Freelance writer and poet from London; if you would like to read my poetry, please check out my book, 'Poems on the Page', available from goo.gl/Ta4oAX.
Published February 10th 2016
Don't Panic, The Home Guard Have Come to the Rescue
All Rights to DJ Films and Universal Picture
Nothing says British Comedy quite like Dad's Army. The sitcom about Walmington-on-Sea's Home Guard during the Second World War was written by Jimmy Perry and David Croft, and ran for a successful nine series between 1968–1977. If the show was popular back then, it is even more so today, lauding its own museum, appreciation society, and countless catchphrases embedded into our culture.
Given people's adoration, it should come as no surprise that someone decided to turn Dad's Army into a feature film. When I first heard word of this rumour, alarm bells rang off inside my head. Norman Cohen had already attempted such an endeavour in 1971 and the results were lack lustre at best. Even with the original cast, the atmosphere created in the television show just could not translate onto the big screen. Now, director, Oliver Parker was proposing the same thing, but with an entirely new cast.
There are many things that made the television series pure comedy gold; these included its enclosed world, rickety sets, laugh reel, but most of all, fans of Dad's Army grew to love the show because of the infallible dynamic between the actors: Arthur Lowe, John Le Mesurier, Clive Dunn…you simply cannot replicate that.
Then I found out whom the esteemed actors taking on the challenge would be. With names such as Bill Nighy and Michael Gambon, maybe there was hope. As I stepped into the cinema, I set aside my expectations and decided to take the film for what it was, not what I wanted it to be, and having done that I walked out having thoroughly enjoyed the experience.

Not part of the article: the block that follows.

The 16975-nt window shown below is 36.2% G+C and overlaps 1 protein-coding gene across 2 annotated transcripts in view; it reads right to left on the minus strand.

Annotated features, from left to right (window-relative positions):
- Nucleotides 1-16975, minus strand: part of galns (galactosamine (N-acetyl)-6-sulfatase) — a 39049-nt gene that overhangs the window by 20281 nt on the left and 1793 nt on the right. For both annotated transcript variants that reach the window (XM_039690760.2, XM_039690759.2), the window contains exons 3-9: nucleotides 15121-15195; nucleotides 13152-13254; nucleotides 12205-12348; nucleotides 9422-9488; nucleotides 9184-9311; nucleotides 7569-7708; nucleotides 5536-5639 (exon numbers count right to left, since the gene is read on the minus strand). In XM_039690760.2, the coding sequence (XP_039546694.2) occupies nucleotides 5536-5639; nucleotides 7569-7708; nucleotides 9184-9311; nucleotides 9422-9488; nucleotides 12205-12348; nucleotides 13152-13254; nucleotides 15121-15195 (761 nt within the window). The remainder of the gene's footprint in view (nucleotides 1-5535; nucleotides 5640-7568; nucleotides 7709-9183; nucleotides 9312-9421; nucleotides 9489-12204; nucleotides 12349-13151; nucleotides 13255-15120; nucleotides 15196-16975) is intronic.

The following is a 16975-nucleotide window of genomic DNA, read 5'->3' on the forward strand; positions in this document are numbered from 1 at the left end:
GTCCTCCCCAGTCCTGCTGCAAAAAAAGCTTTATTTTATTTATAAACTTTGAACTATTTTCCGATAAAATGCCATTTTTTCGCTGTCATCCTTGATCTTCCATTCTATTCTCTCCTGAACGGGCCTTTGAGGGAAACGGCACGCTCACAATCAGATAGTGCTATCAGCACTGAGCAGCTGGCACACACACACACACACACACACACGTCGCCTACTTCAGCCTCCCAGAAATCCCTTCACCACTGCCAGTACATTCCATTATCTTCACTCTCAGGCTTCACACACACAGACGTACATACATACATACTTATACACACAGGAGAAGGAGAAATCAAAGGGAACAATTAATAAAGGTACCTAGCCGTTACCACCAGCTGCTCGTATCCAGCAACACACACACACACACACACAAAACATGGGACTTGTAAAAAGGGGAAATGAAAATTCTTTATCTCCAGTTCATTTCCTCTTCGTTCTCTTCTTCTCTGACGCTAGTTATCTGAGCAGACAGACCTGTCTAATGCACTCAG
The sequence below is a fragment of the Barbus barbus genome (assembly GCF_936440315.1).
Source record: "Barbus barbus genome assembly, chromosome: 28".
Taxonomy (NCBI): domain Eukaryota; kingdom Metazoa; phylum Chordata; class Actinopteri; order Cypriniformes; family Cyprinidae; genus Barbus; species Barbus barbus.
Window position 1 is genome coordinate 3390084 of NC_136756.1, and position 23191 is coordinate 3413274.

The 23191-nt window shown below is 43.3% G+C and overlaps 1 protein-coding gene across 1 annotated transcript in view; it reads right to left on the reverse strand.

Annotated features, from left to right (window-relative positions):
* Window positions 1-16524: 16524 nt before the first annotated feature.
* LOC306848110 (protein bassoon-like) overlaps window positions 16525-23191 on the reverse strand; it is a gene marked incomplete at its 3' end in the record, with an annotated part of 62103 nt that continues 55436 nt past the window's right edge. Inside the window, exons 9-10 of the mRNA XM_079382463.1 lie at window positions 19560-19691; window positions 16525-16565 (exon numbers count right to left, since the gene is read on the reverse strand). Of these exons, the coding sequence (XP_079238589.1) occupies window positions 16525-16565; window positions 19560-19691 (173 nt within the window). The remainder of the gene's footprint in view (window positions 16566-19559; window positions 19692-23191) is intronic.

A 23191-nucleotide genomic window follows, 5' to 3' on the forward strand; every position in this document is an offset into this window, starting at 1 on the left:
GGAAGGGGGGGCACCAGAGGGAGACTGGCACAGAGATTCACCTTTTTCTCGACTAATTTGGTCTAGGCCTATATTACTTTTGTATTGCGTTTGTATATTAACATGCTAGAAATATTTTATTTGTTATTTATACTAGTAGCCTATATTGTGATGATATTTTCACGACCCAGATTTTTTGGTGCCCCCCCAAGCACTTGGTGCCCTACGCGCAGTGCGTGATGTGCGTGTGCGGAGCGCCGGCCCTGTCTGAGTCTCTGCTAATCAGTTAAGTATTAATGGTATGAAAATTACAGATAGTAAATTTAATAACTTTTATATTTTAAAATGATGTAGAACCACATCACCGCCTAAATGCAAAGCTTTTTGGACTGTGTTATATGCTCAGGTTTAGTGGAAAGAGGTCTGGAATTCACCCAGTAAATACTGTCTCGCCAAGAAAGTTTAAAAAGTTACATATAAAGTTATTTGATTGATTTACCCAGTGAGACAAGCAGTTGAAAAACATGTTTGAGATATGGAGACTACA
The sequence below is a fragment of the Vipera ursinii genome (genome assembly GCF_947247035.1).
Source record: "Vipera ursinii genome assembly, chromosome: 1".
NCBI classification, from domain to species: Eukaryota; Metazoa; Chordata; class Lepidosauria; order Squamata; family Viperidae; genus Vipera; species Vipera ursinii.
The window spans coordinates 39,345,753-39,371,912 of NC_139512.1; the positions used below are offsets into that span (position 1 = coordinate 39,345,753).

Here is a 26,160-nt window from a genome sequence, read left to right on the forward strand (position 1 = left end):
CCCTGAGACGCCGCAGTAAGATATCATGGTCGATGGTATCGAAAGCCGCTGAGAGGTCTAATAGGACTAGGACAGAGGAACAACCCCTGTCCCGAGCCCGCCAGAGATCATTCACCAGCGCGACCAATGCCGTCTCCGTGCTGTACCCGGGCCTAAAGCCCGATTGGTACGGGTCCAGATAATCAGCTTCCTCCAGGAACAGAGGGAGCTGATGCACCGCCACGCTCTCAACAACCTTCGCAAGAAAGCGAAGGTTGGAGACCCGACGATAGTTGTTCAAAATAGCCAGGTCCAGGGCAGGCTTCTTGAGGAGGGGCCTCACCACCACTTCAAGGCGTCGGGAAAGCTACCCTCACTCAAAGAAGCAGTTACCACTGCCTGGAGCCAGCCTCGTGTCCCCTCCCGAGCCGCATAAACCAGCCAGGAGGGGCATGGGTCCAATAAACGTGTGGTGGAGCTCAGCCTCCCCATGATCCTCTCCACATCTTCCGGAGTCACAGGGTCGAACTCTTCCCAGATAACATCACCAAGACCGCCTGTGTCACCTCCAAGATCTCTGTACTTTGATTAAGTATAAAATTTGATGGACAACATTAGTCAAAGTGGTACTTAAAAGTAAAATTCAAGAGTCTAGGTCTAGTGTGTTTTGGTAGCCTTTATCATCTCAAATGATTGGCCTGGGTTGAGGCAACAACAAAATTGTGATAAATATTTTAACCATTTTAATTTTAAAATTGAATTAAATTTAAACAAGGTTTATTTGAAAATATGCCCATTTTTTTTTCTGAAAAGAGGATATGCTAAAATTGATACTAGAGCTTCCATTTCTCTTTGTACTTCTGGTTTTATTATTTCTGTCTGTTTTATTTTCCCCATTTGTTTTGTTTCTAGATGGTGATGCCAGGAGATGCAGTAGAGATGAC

Set during 1944, the end of the war is nigh, but Captain Mainwaring's (Toby Jones) men are feeling low because they aren't participating in any of the action. In fact, Colonel Theakes thinks they are all a little 'chaffy', and is considering disbanding the group entirely. An opportunity to prove themselves arrives in the form Rose Winters (Catherin Zeta-Jones), a coquettish journalist who wants to write a story on the Home Guard; but her beguiling ways stir up trouble in more ways than one.
Apart from a few scenes in which I found myself making mental editorial changes, the script is very well written and stays true to the characters. Not only is the dialogue spot on, but there are also several charming allusions back to the classic television episodes. I could easily imagine them being performed by the original cast – but of course it is not the original cast. Tom Courtenay simply is not flamboyant enough for the part of Corporeal Jones, while Bill Nighy is very wooden in his performance as Sergeant Wilson. The first quarter of the film felt as if he were just in a warm up session rehearsing lines, although there was a marked improvement as the plot progressed. On the other side of the coin, Toby Jones and Michael Gambon excelled in their portrayals of Captain Mainwaring and Private Godfrey respectively. They both sounded and moved to the rhythms of their characters without fail.
Dad's Army may not be a laugh-out-loud comedy like its television counterpart, but rather a gentle romp to be enjoyed on a lazy afternoon. If you have not previously watched the series, then the film is unlikely to appeal to you, but it will make fans smile on the inside.